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LFO was a British electronic music act formed in 1988 consisting of Mark Bell and Gez Varley. Named after the initialism for the synthesizer function low-frequency oscillation, they released their acclaimed debut LP Frequencies in 1991 on Sheffield label Warp. After Varley left the group in 1996, Bell continued solo to release Advance (1996) and Sheath (2003).[1] Bell died in October 2014, effectively ending the project.[2] LFO are considered to be pioneers of the bass-heavy "bleep techno" style.[3] AllMusic called them "one of British techno's most important, agenda-setting groups."[4]

Mark Bell (LFO) on stage in Moscow.JPG
Mark Bell (LFO) on stage in Arma 17, Moscow, on 30 March 2013.
Background information
OriginLeeds, England, United Kingdom
Years active
  • 1988–1996
  • 2003–2014
WebsiteLFO at Warp
Past members



Varley and Bell met while studying at Leeds and gave their first track, the eponymous "LFO", to Nightmares on Wax. The popularity of the demo in clubs led to the track being released by the Sheffield-based Warp label in 1990, and it was a Top 20 hit in the U.K., reaching number 12 in the singles charts in July.[5]

In 1991, LFO released the debut album, Frequencies.[6]

DJ Martin (Martin Williams) is credited as a cowriter and coproducer of the track "LFO" but was not a member of the group.[7] Mark Bell explains:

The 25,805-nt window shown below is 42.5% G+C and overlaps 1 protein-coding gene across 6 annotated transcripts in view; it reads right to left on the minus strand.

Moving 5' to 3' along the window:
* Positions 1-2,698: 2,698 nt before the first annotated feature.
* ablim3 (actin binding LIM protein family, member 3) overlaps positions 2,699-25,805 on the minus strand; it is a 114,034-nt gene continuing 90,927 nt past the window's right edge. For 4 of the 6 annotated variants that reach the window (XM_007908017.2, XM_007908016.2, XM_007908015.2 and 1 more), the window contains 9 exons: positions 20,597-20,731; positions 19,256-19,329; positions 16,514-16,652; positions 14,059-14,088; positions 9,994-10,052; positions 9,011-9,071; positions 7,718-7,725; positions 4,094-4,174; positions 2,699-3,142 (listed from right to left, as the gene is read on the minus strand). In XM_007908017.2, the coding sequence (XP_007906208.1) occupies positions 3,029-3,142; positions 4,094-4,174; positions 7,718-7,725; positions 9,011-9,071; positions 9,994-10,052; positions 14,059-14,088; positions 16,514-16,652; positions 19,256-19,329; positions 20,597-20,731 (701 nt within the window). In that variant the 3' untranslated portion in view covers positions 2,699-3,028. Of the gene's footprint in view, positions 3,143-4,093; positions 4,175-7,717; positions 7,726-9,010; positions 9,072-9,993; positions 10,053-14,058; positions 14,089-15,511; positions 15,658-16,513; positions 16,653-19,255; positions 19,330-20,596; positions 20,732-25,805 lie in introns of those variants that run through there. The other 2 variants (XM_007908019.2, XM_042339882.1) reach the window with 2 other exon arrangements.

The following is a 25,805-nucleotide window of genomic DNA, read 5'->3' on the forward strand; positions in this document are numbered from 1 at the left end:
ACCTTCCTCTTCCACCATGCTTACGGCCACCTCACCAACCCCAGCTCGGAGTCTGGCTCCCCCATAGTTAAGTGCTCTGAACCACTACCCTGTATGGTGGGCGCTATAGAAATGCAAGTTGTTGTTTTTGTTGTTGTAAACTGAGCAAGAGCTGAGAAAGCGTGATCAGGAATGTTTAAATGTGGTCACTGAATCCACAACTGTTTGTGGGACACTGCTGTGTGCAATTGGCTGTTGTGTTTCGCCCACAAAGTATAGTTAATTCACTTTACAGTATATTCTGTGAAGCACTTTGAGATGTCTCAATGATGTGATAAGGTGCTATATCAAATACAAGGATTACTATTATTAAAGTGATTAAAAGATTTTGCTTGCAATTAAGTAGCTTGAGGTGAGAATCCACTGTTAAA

"We gave a tape of our recordings to DJ Martin who helped loads with arranging our tracks so it'd work on the dancefloor. We'd just been messing around with drum machines since we were like thirteen, tapping away at them like they were arcade games, making tapes to play our mates at school. Anyway, DJ Martin would play our cassettes in his sets and people would go mental - in a good way - cos they were totally raw."[8]

Later signed to Tommy Boy Records in the U.S., the duo remixed Afrika Bambaataa's "Planet Rock", as well as songs from Björk, Radiohead, Depeche Mode, Laurent Garnier, and The Sabres of Paradise.

In 1996, LFO released the second album, Advance.[9] Varley left the group in 1996 and formed Feedback with Simon Hartley (a.k.a. Wild Planet). Mark Bell produced Homogenic with Björk and Exciter with Depeche Mode. Bell performed with Björk on her 1997 Homogenic tour and 2007/2008 Volta tour.

In 2003, LFO released the third album, Sheath.[10]

In 2009 the Warp20 (Recreated) compilation featured covers of two early LFO songs, "LFO" by Luke Vibert and "What is House? (LFO Remix)" by Autechre. The original version of "LFO", albeit in the Leeds Warehouse Mix, featured on Warp's 10th anniversary album Warp 10+2: Classics 89–92.

LFO's track Freak was used in the opening title sequence for Gaspar Noé's 2009 film Enter the Void.




  • What Is House? EP (1992) No. 62 UK – January 1992


  • "LFO" (1990) No. 12 UK – July 1990
  • "We Are Back" (1991) No. 47 UK – July 1991
  • "Tied Up" (1994) No. 99 UK – December 1994
  • "Freak" (2003)[11] No. 79 UK – September 2003


  1. ^ "Warp Records confirm the death of LFO's Mark Bell". NME. 13 October 2014. Retrieved 6 August 2017.
  2. ^ "Warp Records confirm the death of LFO's Mark Bell". NME. 13 October 2014. Retrieved 6 August 2017.
  3. ^ "Warp Records confirm the death of LFO's Mark Bell". NME. 13 October 2014. Retrieved 6 August 2017.
  4. ^ LFO at AllMusic
  5. ^ LFO at AllMusic
  6. ^ "Mark Bell of LFO, RIP". BrooklynVegan. 13 October 2014. Retrieved 6 August 2017.
  7. ^ "LFO - Frequencies". Discogs. Retrieved 21 May 2018.
  8. ^ Unpublished interview with LFO Archived 3 December 2007 at the Wayback Machine
  9. ^ "Leeds' Musical Heritage: 1990s". BBC. 21 October 2008. Retrieved 6 August 2017.
  10. ^ "LFO's Mark Bell: 10 essential tracks". The Guardian. 14 October 2014. Retrieved 6 August 2017.
  11. ^ a b c Roberts, David (2006). British Hit Singles & Albums (19th ed.). London: Guinness World Records Limited. p. 309. ISBN 1-904994-10-5.

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